There is much about the world around me I don’t understand. I am confused. Why do some people appear to have all they need while others struggle mightily to survive one day at a time. The Psalmist struggled with the same question. (Isn’t it interesting the questions people ask don’t really change over time.) The psalmist goes into quite the detail of how some appear to have it all.
Years ago as my family traveled from the Pacific Northwest to the Midwest for vacation we used paper maps – some of you remember those large, neatly folded maps from service stations and AAA. Once unfolded they rarely every could be folded again! My wife navigated those trips. Reading the map meant knowing which direction we were headed. Orienting the map properly meant turning the map this way and that. The wrong orientation could be costly in time and gas.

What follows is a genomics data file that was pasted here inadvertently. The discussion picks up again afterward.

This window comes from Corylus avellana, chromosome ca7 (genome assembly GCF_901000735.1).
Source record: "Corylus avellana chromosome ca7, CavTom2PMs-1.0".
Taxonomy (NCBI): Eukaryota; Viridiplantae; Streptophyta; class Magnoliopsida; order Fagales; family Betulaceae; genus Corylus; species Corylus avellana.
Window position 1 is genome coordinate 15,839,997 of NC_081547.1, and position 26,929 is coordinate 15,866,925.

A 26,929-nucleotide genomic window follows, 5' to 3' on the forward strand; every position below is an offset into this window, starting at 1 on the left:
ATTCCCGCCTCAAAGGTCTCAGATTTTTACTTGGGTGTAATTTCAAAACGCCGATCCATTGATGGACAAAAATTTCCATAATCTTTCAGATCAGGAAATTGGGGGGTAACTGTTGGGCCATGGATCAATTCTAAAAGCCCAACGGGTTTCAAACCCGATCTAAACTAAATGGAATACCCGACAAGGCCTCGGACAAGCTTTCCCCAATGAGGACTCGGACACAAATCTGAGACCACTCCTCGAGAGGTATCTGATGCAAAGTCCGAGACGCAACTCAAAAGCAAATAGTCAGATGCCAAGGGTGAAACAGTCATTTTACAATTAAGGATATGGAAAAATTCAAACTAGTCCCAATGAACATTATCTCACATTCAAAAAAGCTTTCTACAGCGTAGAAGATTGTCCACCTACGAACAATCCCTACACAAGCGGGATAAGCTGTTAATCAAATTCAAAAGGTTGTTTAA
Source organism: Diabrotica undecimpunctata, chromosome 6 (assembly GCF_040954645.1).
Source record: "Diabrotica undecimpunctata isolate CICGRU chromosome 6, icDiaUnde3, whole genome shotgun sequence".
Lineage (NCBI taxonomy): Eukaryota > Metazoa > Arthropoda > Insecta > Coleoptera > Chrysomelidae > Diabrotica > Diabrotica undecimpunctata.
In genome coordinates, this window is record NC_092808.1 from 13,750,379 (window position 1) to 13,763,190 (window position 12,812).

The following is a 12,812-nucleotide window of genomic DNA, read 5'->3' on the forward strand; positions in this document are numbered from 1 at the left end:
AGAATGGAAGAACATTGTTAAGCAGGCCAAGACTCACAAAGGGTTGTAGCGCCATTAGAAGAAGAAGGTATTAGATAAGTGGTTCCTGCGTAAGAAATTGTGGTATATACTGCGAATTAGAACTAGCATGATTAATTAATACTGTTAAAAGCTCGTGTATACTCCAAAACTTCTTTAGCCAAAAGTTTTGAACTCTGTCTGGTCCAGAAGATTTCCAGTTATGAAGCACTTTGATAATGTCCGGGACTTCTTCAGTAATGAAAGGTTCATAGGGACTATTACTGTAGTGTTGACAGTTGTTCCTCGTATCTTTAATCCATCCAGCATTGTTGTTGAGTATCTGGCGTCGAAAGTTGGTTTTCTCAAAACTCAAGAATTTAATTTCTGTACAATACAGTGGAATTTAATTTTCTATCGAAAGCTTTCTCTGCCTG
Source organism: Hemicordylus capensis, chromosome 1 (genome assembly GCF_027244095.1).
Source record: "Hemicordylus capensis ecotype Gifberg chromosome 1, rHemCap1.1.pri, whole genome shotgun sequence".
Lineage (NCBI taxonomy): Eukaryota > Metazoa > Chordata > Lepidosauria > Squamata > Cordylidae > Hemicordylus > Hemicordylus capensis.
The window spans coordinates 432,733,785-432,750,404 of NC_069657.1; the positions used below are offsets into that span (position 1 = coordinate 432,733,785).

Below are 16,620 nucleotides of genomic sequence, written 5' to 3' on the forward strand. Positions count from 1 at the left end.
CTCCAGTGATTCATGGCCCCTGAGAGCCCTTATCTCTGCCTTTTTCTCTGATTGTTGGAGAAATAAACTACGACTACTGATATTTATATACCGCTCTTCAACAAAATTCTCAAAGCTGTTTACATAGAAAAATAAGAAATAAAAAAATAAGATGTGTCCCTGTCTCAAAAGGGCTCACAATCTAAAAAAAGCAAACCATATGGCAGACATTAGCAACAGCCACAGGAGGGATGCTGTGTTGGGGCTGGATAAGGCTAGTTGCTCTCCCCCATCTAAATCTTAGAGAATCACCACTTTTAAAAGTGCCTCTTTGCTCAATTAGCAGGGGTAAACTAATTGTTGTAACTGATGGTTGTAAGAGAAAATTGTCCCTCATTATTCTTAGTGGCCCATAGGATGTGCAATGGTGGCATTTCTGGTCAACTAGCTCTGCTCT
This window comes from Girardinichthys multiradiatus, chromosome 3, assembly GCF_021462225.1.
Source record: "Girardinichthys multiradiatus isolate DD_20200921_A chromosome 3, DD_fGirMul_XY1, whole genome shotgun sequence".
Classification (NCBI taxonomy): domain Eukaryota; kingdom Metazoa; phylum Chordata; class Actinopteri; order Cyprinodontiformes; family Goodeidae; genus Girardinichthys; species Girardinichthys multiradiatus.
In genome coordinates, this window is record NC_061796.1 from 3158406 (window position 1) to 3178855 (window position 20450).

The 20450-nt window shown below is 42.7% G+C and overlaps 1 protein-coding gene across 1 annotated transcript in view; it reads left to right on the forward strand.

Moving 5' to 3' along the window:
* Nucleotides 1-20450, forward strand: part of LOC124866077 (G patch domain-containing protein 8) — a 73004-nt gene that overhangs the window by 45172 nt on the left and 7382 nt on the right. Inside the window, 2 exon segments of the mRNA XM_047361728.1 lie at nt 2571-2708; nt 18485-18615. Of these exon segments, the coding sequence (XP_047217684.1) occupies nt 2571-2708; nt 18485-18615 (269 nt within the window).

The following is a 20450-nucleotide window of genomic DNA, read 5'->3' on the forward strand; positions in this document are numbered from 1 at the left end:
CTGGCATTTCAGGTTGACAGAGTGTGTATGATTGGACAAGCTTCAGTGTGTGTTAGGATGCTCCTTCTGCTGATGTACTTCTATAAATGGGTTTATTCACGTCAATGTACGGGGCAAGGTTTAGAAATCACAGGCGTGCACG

“Then I entered the precincts of God’s temple, and understood the destiny of the wicked.” (Psalm 73:17, NET). Unfairness and inequality dominate. The solutions offered by people around us almost always begin with the wrong orientation. Most of the answers offered begin with self – what would bring me to an equal level as someone else. The solution the psalmist experiences begins when God’s perspective is sought. God’s presence, God’s purpose are the proper beginning place.
The answer may continue to elude us, but the answer is clear: “Yet I am always with You; You hold my right hand. You guide me with Your counsel, and afterward You will take me up in glory. Who do I have in heaven but You? And I desire nothing on earth but You. My flesh and my heart may fail, but God is the strength of my heart, my portion forever.” (Psalm 73:23–26, HCSB).